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Simon Petit Lalumiere – First Priest of Bishop Brute

Today, September 18th marks the anniversary of the birth of Simon Petit Lalumiere, the “First Priest of Bishop Brute”. That is, the first priest who was truly assigned, if you will, to the newly created Diocese of Vincennes.

During the Centennial of he Diocese, in 1934, Saint Meinrad Historical Essays published an article by Joseph Casey, entitled “The First Priest of Bishop Brute” Here is a excerpt of that article:

Perhaps it was consciously that successors of Simon Brute happily used on their part of the canvas the strong colors with which the first Bishop had begun the picture; for, though details may have been lost for years, the Episcopal office insured the living of a strong tradition. But it was unconsciously that successors of Simon Lalumiere as happily took their coloring from the first priest, for his life work, long ago forgotten and lost had not the office and dignity to command that his memory live. In their proper spheres one was the equal of the other; both were masters of their art, the first Bishop and his first Priest.

Simon Petit Lalumiere was born at Vincennes on September 18, 1804, of immigrant stock. The first of the Petit family, Nicholas, had come to America in 1660. The first indication of residence in Vincennes is the marriage of Simon’s parents in 1784. Simon was the fifth of six children. He made his studies at St. Joseph’s Seminary, Bardstown Kentucky. He was ordained a Deacon on November 23, 1828 and a Priest on January 3, 1830. Both ceremonies took place at the Old Cathedral in Bardstown and were presided over by Bishop Flaget.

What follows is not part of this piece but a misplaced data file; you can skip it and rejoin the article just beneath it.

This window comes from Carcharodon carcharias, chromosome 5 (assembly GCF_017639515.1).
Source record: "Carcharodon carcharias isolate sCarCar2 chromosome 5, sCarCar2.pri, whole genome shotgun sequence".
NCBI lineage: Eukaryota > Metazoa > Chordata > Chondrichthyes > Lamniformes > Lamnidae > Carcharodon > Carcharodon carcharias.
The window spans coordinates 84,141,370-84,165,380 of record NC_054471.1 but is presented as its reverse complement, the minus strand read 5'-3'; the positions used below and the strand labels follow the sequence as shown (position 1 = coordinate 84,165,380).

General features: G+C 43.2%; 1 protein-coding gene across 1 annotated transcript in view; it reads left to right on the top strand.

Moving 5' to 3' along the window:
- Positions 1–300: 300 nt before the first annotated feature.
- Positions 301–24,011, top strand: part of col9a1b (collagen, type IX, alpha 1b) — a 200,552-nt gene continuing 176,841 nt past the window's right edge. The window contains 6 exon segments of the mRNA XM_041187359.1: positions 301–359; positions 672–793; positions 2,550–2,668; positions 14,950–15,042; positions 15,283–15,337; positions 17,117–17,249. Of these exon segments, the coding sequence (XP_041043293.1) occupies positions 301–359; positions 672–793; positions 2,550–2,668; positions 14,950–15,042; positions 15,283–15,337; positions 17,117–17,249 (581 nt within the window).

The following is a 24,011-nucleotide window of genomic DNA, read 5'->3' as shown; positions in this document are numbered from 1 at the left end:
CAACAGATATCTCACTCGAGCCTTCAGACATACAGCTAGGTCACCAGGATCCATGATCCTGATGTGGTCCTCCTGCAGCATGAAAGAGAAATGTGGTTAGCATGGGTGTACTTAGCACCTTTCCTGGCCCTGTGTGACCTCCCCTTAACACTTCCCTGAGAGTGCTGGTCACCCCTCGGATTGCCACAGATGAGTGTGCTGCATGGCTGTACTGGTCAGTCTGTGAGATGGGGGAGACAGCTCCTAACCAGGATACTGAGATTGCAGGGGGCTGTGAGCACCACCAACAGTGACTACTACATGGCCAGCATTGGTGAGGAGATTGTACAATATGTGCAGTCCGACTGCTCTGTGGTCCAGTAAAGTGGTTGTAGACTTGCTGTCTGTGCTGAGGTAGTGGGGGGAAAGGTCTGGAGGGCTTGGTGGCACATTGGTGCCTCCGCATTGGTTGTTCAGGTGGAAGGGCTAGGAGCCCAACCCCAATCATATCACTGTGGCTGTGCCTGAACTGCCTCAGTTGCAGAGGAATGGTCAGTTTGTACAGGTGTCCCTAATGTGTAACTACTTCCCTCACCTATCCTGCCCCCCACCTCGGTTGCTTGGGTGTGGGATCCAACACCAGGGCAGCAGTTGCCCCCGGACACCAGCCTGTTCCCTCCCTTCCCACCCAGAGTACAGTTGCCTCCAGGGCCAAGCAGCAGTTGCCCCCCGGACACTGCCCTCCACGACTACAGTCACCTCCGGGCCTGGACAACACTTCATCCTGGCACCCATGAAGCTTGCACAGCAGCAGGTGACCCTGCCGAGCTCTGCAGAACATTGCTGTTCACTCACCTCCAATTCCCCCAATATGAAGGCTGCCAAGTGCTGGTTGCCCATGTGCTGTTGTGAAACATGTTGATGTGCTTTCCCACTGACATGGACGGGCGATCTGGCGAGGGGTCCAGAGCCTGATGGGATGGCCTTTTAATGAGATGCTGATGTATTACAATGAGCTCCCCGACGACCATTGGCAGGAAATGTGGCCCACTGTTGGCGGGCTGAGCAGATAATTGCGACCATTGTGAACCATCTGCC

Lalumiere waited in Bardstown until June of 1830. He then went to Daviess County where a group of Kentuckians had settled near the forks of the White River. This was known as Black Oak Ridge near what is now known as Washington Indiana. Simon also ministered to the Catholic community in Shelby County and numerous other places in the state. He worked with Father Nichols Petit S.J. who operated out of St. Mary’s College, Kentucky.

In 1834 when the Diocese of Vincennes became a reality, Lalumiere, along with Fr. Ferneding at New Alsace were the only priests assigned to the new diocese. In 1842 he was appointed the pastor at Terre Haute where he remained until his death in 1857. He was buried in the church of St. Joseph in Terre Haute, but the exact spot is not known. It is said that the original marker bore the words:”I sleep, but my heart watcheth” ((Casey, Joseph P. First Priest of Bishop Brute, St. Meinrad Historical Essays, Vol. 3, No. 2, May 1934, 118-121))

Simon Lalumiere

Bishop Brute appointed Simon Vicar General in 1835. After Brute’s death in 1839 Lalumiere continued to work with the same zeal as before. He remained Vicar General until the new Bishop, Celestine Hailandiere, could return from France. Lalumiere purchased land for future churches and worked hard to expand the ministry that he and others were engaged in.

When Lalumieré made his visits around the state, he wrote a column for the Cincinnati Telegraph and signed the articles “A Missionary” Here is a link to showing Lalumieré’s article from the May 18, 1833 issue of the paper. ((Cincinnati Catholic Telegraph: May 18, 1833)) He talks of his visits to Bartholomew and Shelby counties and his hope for additional priests and a bishop. Keep in mind that this was about one year before the establishment of the diocese and about 18 months before the arrival of Bishop Brute.